← cgad.ski
2023-04-13

A *Markov decision process* is, from a certain point of view, just a Markov process whose transition probabilities are *controllable*. More specifically, they depend on what "action" we decide to take as a function of the system's state. The overall decision function is called a *policy*. From this point of view, a natural question to ask is: how can we differentiate a measure of success at achieving a goal with respect to our policy? If we can answer this question, we have at least one way to optimize our decision-making: try to empirically estimate its gradient under a measure of success and hill-climb along the gradient.

In reinforcement learning, the custom is to define *reward* as a function of action/state pairs, and then use expected reward (integrated over time in some way) as an objective to maximize. However, it is more or less equivalent to define reward as a function of only state. Thus, where $A$ is the kernel of the process—we will assume we have only finitely many states and thus treat $A$ as a matrix—we may think of the standard *time-discounted expected reward* as an expression
$J(A) = \sum_{k = 0}^\infty \gamma^k \langle v , A^k s_0 \rangle$
where $\gamma \in (0, 1)$ is a time discount factor, $v$ is a vector giving state-wise "rewards", and $s_0$ is the initial distribution of the process. Thanks to our state-wise reward formulation, this expression simplifies considerably:
$\sum_{k = 0}^\infty \gamma^k \langle v , A^k s_0 \rangle = \left\langle v, \sum_{k = 0}^\infty \gamma^k A^k s_0 \right\rangle = \langle v, (I - \gamma A)^{-1} s_0\rangle.$
(This series converges because $\gamma A$ is a contraction.) Differentiating with respect to $A$ is now just a question of differentiating the matrix inverse.

Maybe you've seen the derivative of the matrix inverse before. Certainly you've seen the derivative of the inverse for $1 \times 1$ matrices: $\frac{d}{dx}x^{-1} = -x^{-2}.$ The same idea works in any commutative ring. However, non-commutativity of matrix multiplication gives things a slight twist.

It's worth mentioning that we can proceed directly by throwing a formal infinitesimal into the power series for $(I - A)^{-1}$: $\begin{align*} (I - (A + \epsilon B))^{-1} & = \sum_{t = 0}^{\infty} (A + \epsilon B)^t = (I - A)^{-1} + \epsilon \sum_{t = 0}^\infty \sum_{k = 0}^{t - 1} A^k B A^{t - k - 1}\\ & = (I - A)^{-1} + \epsilon \sum_{i, j \ge 0} A^i B A^j \\ & = (I - A)^{-1} + \epsilon (I - A)^{-1} B (I - A)^{-1}. \end{align*}$ (The formal infinitesimal approach is still the only way I'm comfortable differentiating noncommutative series like this.) An even simpler approach is to see that, defining $F(A, -)$ to be the derivative of $A^{-1}$ with respect to $A$ in the sense that $F(A, B) = \frac{d}{dt}(A + t B)^{-1},$ differentiating the relation $I = A A^{-1}$ with respect to $A$ in the direction of $B$ gives $0 = B A^{-1} + AF(A, B),$ from whence $F(A, B) = -A^{-1} B A^{-1}$ in agreement with the above. Yet another approach—perhaps the most obvious in retrospect—is to note that the matrix inverse has a simple inverse at the identity, and then use that $(-)^{-1}$ is an antihomomorphism to transport this information: $\begin{align*} (A + \epsilon B)^{-1} & = (A (I + \epsilon A^{-1} B))^{-1} \\ & = (I + \epsilon A^{-1} B)^{-1} A^{-1} \\ & = (I - \epsilon A^{-1} B) A^{-1}. \end{align*}$ Whichever way you choose, all this comes straight from the toolbox of matrix algebra.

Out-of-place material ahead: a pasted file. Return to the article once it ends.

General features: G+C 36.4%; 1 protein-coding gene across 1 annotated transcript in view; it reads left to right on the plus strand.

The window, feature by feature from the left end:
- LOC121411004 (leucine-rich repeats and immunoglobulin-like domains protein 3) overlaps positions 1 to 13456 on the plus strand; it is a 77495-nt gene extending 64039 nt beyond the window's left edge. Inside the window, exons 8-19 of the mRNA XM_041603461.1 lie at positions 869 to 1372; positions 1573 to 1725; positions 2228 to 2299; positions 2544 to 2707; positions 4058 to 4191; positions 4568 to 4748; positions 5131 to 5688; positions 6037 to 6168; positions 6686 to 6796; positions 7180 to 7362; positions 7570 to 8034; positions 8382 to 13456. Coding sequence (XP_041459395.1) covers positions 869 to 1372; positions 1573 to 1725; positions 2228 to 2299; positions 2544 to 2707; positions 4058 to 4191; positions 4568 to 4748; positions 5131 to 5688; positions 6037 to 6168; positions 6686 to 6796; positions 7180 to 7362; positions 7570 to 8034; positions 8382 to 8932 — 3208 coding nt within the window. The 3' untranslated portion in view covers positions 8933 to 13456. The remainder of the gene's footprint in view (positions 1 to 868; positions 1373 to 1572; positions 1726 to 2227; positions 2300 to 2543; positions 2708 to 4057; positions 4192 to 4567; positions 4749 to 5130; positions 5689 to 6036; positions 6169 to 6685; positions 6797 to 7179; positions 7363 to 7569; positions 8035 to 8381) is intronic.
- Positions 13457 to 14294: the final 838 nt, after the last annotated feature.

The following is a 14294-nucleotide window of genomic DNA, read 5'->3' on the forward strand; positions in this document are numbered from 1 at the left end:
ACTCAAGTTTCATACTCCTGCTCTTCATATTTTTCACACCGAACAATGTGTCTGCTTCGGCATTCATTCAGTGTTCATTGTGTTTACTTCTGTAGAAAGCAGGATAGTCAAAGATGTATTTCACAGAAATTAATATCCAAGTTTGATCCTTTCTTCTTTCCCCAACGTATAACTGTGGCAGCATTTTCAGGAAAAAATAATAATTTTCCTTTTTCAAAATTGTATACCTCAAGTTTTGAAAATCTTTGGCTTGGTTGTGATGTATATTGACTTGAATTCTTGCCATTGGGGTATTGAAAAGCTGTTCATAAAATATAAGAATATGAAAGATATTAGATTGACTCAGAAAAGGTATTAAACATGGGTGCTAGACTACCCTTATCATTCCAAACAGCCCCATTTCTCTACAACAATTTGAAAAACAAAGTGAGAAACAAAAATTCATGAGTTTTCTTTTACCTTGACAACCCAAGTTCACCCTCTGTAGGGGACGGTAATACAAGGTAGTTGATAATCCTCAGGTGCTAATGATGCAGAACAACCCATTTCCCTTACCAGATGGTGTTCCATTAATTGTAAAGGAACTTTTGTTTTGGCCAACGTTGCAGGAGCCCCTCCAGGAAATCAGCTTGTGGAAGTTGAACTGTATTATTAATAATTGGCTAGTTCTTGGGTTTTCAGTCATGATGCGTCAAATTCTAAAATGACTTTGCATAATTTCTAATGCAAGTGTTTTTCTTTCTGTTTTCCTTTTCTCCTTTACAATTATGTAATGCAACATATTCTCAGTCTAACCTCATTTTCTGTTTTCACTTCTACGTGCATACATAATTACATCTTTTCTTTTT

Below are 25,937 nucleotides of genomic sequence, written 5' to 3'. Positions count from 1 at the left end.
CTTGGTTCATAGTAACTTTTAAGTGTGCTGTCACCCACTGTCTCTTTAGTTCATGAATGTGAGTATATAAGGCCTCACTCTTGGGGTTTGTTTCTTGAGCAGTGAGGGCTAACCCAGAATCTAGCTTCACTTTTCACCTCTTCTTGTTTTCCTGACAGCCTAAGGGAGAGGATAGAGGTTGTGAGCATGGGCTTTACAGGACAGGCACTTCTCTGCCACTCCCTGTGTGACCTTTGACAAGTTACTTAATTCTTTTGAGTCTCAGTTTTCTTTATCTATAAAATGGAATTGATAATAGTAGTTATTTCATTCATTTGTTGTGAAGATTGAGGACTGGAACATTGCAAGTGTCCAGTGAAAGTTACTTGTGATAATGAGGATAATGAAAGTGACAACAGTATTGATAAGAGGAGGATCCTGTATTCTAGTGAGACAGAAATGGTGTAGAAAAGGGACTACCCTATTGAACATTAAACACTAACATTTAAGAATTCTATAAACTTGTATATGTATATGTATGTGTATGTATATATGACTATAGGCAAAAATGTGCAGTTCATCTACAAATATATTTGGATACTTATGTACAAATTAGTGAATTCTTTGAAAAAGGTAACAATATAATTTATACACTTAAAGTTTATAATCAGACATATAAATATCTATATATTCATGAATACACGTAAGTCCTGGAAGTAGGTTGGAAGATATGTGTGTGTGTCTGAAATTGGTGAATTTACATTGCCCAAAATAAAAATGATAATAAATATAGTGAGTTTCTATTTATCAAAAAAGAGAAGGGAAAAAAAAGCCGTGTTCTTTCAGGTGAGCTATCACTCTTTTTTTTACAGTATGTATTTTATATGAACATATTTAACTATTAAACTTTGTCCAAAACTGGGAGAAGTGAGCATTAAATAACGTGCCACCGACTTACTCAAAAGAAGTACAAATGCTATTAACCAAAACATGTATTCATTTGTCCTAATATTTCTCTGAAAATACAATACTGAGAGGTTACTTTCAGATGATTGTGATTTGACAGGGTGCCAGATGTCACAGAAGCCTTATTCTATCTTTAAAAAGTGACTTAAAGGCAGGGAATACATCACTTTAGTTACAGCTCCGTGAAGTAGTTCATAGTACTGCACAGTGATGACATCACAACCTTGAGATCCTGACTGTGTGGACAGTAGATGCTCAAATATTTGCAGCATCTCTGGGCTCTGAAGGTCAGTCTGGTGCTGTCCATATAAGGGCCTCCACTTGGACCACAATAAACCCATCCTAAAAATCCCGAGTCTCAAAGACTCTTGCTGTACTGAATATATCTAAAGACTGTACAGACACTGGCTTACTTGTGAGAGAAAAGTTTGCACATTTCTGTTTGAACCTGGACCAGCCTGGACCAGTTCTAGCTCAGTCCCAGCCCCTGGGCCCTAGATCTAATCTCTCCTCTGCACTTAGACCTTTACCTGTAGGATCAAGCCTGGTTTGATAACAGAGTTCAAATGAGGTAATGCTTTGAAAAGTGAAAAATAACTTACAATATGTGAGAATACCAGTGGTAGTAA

Let's abbreviate $N(A) = (I - \gamma A)^{-1}$, so that $J(A) = \langle v, N(A) s_0 \rangle$. Using $\nabla$ to denote a gradient with respect to our policy—which we are assuming affects $A$ but not $v$ or $s_0$—we get $\nabla J(A) = \nabla \langle v, N(A) s_0 \rangle = \gamma \langle v, N(A) (\nabla A) N(A) s_0 \rangle.$ What is the meaning of $\langle v, N(A) -\rangle = \langle N(A)^T v, - \rangle$? The coordinates of this covector tell us the expected discounted reward we would get if the process were started at a given state. What about $N(A) s_0$? This is the expected state vector—again, weighted by an exponential discount over time. All that remains is to determine $\nabla A$, which should be a simple function of our change in policy. Compare this expression with the policy gradient theorem from a reference like Sutton's book on reinforcement learning, and you'll find essentially the same thing.